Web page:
Seriously Alex, you are crushing it! 11 minute miles in a 31 mile race? That’s awesome! And dude, you are hitting 8 minute miles down the backside of the mountain. Just get over it and go!
Game on … up and over that hill and flying down the mountain again. Felt good to open up the stride and just coast down the dirt trail. The views all around are spectacular! Just as in life, it is important to remember to look around once and awhile. Take in what you have and appreciate it. All of it can be taken away quickly. Life is too short to always be irritated.
Seeing the turnaround was bittersweet. I knew I had to go back out, but I also knew that it was the last time. Even better then that, I was telling myself I get to do another loop, rather than I have to do another loop. For me, it was a sign of mental toughness being moved up a level. At the turnaround I even tried to get a chant going: One more time! One more time! They seemed as out of it as me.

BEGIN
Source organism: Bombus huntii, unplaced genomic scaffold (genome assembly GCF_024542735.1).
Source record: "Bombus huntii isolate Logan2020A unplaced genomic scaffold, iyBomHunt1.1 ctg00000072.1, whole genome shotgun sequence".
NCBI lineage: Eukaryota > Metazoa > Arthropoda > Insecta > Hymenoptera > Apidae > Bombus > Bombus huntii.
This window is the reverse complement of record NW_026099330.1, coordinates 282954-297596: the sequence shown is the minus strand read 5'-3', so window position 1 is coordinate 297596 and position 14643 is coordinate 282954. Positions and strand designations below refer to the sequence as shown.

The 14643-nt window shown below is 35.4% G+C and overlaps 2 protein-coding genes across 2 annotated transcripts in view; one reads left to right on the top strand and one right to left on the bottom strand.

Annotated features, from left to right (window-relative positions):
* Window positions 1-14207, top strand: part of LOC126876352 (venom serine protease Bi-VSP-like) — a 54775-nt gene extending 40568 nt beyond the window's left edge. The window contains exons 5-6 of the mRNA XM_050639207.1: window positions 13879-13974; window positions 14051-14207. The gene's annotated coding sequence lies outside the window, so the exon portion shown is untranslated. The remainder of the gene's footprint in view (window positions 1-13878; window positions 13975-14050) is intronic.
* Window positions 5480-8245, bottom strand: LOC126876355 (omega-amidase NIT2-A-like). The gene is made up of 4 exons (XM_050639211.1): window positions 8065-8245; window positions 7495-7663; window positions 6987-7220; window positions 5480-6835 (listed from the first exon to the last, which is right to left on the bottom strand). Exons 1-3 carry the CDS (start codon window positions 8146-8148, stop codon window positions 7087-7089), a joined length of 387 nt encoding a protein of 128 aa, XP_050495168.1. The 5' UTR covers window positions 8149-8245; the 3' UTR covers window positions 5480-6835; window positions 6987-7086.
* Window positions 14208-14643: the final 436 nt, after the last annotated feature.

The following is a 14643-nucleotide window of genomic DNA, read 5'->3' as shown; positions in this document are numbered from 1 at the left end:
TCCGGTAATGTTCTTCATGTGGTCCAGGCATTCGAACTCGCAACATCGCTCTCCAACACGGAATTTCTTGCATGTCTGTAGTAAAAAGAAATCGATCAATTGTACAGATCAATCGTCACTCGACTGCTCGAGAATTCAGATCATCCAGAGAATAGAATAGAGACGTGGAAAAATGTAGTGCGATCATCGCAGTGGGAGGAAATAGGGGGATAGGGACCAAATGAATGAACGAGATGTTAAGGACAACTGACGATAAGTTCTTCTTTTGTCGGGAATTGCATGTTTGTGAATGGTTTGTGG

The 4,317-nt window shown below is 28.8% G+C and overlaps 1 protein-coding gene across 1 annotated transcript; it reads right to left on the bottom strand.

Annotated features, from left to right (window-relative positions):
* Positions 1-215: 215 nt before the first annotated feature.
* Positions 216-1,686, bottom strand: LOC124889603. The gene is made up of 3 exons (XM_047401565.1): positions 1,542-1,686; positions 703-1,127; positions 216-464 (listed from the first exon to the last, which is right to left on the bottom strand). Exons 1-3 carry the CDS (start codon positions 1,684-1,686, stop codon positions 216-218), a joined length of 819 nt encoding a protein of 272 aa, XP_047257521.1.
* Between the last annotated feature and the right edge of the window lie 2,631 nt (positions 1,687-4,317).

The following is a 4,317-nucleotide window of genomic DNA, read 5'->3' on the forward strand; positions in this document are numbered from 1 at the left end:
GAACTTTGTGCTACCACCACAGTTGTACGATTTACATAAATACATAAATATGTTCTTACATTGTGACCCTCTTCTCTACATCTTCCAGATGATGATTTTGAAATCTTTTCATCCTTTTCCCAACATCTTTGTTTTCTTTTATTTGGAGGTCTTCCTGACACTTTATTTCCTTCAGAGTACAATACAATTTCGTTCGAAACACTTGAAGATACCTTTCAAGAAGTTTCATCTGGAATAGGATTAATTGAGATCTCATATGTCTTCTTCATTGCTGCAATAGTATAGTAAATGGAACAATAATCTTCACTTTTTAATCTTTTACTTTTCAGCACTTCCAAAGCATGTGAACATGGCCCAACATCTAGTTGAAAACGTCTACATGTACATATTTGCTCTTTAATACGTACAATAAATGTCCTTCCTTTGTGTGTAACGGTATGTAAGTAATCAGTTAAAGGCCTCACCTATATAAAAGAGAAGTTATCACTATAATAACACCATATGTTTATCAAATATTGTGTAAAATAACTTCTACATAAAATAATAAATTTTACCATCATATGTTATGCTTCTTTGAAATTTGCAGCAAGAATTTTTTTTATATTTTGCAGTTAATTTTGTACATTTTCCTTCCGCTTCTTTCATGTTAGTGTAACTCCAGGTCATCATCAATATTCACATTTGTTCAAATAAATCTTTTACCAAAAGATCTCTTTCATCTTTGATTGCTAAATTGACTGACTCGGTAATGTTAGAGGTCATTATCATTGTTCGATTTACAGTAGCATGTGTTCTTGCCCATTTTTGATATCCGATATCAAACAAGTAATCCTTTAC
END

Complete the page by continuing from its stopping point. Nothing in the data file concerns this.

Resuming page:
I waved and said see you in 90 minutes!
Volunteer replied: We will be here waiting.
Leaving the aid station for the final loop at mile 23, something new happened. I was about half a mile out when to my left I saw stars. Not the George Clooney kind, but the Tom & Jerry kind. Slight panic strikes. This is how the inside conversation goes:
Did I just see stars? Oh hell no! That’s not gonna happen. Stop that sh*t! You know what? No. Did not see stars. Hey look there’s a train!
Welcome to my brain.
At this point, I had about 4 hours until cutoff to go 8 miles. I could crawl that. But I don’t want to have to.